Throwback Thursday is a meme created by Renee at It’s Book Talk to share old favorite books rather than just the new shiny ones. This is a great idea to bring back to life some much-loved books. Please feel free to join in.
My choice for this week is:
Want to Go Private? by Sarah Darer Littman
August 1, 2011 Scholastic Inc
Abby and Luke chat online. They’ve never met. But they are going to. Soon.
Abby is starting high school–it should be exciting, so why doesn’t she care? Everyone tells her to “make an effort,” but why can’t she just be herself? Abby quickly feels like she’s losing a grip on her once-happy life. The only thing she cares about anymore is talking to Luke, a guy she met online, who understands. It feels dangerous and yet good to chat with Luke–he is her secret, and she’s his. Then Luke asks her to meet him, and she does. But Luke isn’t who he says he is. When Abby goes missing, everyone is left to put together the pieces. If they don’t, they’ll never see Abby again.
Right from the author’s dedication at the beginning of the book I was hooked.
“To the dedicated men and women of the law enforcement community who face ugliness every day in the effort to keep our kids safe”
Yes, Thank God for them. I can’t even imagine the horrible things they have to look at every day. The dedicated men and women who not only put their lives but also their sanity on the line for us. Plus anyone else that helps children either by intervening before something happens or taking care of them after something has happened. Nurses, Counselors, Psychiatrists, Teachers, Social workers, public speakers on Internet safety, the list goes on. And also to the dedicated parents who are trying their best to protect their children.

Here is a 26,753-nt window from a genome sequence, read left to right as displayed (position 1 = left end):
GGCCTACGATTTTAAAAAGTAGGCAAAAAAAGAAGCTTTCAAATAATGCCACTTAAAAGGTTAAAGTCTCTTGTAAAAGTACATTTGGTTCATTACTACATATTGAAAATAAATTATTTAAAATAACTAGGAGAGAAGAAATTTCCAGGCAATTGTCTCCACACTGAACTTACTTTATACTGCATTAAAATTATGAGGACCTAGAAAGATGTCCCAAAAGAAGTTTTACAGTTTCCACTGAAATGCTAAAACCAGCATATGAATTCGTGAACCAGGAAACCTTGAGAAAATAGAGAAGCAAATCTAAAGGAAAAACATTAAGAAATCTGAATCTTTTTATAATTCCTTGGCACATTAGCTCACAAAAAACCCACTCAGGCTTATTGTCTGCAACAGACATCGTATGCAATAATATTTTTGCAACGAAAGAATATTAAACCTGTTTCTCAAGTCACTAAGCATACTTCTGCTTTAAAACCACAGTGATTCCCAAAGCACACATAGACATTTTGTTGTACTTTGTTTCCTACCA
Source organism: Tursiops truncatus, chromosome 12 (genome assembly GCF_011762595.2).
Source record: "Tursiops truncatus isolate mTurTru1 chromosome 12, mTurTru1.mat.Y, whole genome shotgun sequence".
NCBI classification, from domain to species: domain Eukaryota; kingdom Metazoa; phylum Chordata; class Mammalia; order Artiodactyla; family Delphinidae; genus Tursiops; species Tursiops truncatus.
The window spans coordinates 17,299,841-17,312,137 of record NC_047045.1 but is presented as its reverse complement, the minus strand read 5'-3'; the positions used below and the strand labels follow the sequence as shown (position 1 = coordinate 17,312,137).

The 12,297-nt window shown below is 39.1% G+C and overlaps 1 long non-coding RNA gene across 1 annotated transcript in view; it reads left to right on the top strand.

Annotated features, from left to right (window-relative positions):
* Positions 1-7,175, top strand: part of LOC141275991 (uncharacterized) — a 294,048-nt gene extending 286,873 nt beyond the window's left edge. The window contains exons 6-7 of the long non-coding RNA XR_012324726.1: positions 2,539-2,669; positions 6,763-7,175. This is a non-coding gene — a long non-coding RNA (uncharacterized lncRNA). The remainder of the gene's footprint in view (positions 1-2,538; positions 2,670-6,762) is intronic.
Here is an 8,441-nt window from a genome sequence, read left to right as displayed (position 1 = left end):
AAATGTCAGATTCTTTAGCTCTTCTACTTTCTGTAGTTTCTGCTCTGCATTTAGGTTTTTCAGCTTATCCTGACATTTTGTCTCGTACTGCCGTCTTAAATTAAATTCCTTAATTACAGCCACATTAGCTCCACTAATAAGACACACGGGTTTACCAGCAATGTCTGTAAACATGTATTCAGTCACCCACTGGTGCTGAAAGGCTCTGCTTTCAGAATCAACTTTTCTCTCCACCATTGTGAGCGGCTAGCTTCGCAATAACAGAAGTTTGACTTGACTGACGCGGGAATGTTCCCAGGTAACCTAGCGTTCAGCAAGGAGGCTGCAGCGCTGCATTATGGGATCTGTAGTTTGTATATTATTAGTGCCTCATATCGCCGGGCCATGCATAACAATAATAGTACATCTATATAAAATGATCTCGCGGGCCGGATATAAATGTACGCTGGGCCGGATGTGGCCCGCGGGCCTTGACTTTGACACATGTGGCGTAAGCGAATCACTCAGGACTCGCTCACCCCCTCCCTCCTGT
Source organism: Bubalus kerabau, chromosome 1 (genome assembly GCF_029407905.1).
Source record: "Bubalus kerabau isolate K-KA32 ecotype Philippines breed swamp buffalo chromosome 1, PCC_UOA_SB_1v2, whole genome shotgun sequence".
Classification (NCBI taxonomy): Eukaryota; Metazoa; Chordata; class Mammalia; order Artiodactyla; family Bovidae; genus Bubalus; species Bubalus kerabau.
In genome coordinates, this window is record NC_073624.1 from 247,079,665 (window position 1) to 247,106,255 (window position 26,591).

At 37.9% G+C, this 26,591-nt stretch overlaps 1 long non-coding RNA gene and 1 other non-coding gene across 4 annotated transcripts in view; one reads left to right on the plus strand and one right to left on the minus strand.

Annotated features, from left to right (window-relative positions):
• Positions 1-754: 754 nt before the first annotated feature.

Abby is 14 years old and about to start high school. She feels like she doesn’t fit in. She also feels like her parents expect her to be perfect and that they don’t love her for who she is. She feels like no one understands her.
Then Abby meets Luke online. HE understands her. He agrees that her parents are too hard on her and that her best friend should be paying more attention to her. She feels like Luke is the only one who truly gets her.
Luke says all the things Abby wants to hear.
Abby has had those Internet safety talks at school and she knows that he could be some 50-year-old dude in the basement somewhere, but she figures it’s not like she’s ever going to meet him.
This was an intense read. Teenagers are impulsive. They still have that “it will never happen to me” thinking. Predators are experts, they know what they’re looking for, they know how to talk, and especially how to “groom”.
Teenagers brains have not stopped growing and they don’t always think things through. They are living in a world that many adults don’t even understand (all we have to do is look on Facebook to see).
It’s hard to keep up with all the new social media sites popping up every day. Not all teenagers are going to make poor decisions online. But unfortunately, some are. Even though there are Internet safety talks at school, there still needs to be more education, and more open dialogue between child and parent etc.
I thought this was a very good and important read. Of course, it is a book of fiction so there may be times where things seem unlikely. However, I felt like the author wrote an interesting story and also did a great job of writing a realistic portrayal of what some teenagers are like in this day and age.
I highly recommend this novel.